Bardstown Bourbon Company has been hard at work not only with the huge task of contract distilling for several big name companies but with sourcing, blending, and distilling their own products as well. One of their flagship offerings is the Fusion series which has just launched it’s second batch. While some of their other releases, including Discovery and their various collaboration projects, use entirely sourced bourbons from various distilleries, the Fusion series is an opportunity to show off some of the home grown juice from this newer but fast growing distillery. As their own products are just now (in November 2019) reaching almost that 3 year age, Steve Nally and the staff at BBC have blended together two of their bourbon mashbills, one with rye and one wheated, along with a higher aged sourced Kentucky bourbon. In this it would seem they hope the balance the younger, brighter bourbon of their own creation with a more mature and rounded out product and thus create a balance.
To break it down…
- 40% sourced KY bourbon of 11yrs 7months and a mash of 74% corn/18% rye/8% malted barley
- 42% Bardstown Bourbon Company bourbon of 2yrs 3months and a mash of 68% corn/20% wheat/12% malted barley
- 18% Bardstown Bourbon Company bourbon of 2yrs 1month and a mash of 60% corn/36% rye/4% malted barley
- 98.9 proof/49.45% ABV
So you can see that 60% of this blend is ALL Bardstown with the other 40 rounded out by the sourced 11 year product.
Which brings us to Fusion #2 which is, simply, enough, the same exact blend but with about 9-10 months of more of aging on each of the blended bourbons. So can less than a year of aging make the product significantly different? Let’s find out!
Fusion #1 Quick Notes -
NOSE: Corn, vanilla, and light champagne pop out on the nose with some black pepper spices and a bit of ethanol.
PALATE: A light and spicy grain taste comes through but is immediately met with the rounded and more flush mouthfeel of the older juice. There’s a bit of a battle going on between the younger and the older bourbons with neither side really gaining an edge. Finish is shorter to medium with corn and dried apples on the roof of the mouth.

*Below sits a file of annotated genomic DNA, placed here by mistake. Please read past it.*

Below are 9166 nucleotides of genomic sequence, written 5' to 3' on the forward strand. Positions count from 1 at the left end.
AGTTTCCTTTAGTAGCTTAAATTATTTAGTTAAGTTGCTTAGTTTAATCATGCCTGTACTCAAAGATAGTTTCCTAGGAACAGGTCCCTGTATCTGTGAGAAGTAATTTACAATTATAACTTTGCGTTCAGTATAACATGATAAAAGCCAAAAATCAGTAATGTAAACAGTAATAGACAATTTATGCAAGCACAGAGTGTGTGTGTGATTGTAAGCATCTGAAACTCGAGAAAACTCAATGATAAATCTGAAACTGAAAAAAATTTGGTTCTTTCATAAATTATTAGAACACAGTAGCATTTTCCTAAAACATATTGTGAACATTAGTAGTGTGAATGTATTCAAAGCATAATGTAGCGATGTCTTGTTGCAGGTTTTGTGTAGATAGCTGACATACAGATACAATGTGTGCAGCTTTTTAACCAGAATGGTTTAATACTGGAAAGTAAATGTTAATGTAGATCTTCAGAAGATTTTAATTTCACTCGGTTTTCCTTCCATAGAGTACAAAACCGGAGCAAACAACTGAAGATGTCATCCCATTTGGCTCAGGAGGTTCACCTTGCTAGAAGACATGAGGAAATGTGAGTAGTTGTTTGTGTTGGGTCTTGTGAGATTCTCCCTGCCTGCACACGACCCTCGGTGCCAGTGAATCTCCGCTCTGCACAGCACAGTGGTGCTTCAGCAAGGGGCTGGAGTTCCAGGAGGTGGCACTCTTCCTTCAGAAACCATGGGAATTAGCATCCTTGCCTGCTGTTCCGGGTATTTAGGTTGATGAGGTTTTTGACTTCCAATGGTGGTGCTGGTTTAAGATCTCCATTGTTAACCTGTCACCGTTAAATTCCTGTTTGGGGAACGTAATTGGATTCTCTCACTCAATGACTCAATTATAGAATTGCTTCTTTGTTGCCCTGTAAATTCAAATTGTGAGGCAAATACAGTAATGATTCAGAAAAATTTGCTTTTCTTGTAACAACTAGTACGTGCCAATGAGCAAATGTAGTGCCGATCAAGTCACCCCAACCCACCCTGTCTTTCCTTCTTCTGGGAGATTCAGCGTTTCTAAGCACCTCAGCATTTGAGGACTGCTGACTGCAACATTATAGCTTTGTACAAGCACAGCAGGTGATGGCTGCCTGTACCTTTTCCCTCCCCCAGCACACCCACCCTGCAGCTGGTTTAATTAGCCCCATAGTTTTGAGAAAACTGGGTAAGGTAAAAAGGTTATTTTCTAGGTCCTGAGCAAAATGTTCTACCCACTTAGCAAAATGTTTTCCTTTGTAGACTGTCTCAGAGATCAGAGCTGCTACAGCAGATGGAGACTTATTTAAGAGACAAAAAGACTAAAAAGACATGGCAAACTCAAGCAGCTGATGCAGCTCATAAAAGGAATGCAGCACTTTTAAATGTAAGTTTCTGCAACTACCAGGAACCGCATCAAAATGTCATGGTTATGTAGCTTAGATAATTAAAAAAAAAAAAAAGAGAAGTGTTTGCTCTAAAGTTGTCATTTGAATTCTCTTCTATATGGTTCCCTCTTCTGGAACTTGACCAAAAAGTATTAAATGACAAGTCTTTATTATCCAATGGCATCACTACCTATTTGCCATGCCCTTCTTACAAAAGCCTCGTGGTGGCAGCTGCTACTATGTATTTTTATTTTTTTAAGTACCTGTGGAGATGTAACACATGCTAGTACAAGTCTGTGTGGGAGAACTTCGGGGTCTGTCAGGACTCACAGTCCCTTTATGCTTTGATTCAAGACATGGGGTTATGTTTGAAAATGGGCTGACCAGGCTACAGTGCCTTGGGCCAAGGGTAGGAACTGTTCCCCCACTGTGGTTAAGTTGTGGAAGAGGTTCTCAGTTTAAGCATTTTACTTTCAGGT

Fusion #2 Quick Notes -
NOSE: Immediately the alcohol burn is noticeably more tame here, a bit more of a rich, rounded classic bourbon bonanza of vanilla, caramel and baking spices.
PALATE: The corn is there but more subtle and met with a swath of caramel coating. A low key rye spice comes through but softly and almost a hint of those sour apple and caramel candy sticks you used to get as a kid! Imagine those flavors but change out the sour for a bit of bitter.
SIDE BY SIDE:
I noted in my initial notes on Fusion #1 that there seemed to be a battle still going on between the younger BBC distillate and the older sourced product. Some interesting flavors popped out but it felt as if it was still reaching for that harmony.
In Fusion #2 it seems that, like with siblings as they get older, the fighting seems to have lessened and they’re feeling better bout working with each other. The flavors seem to have joined and matured together better over the last year and it is noticeable.
Is the difference night and day? Not right now - but it’s absolutely apparent and I do hope they continue this with the same mash and everything because then we truly get to see the life cycle of a finely blended product. The yields may start to fall a bit due to the availability of that sourced bourbon but can you imagine this same exact blend even in just a year or two more? A 13 year blended with two 4 year bourbons? How about 15 and two 6 years? I can’t wait to see this baby grow up and spread it’s wings.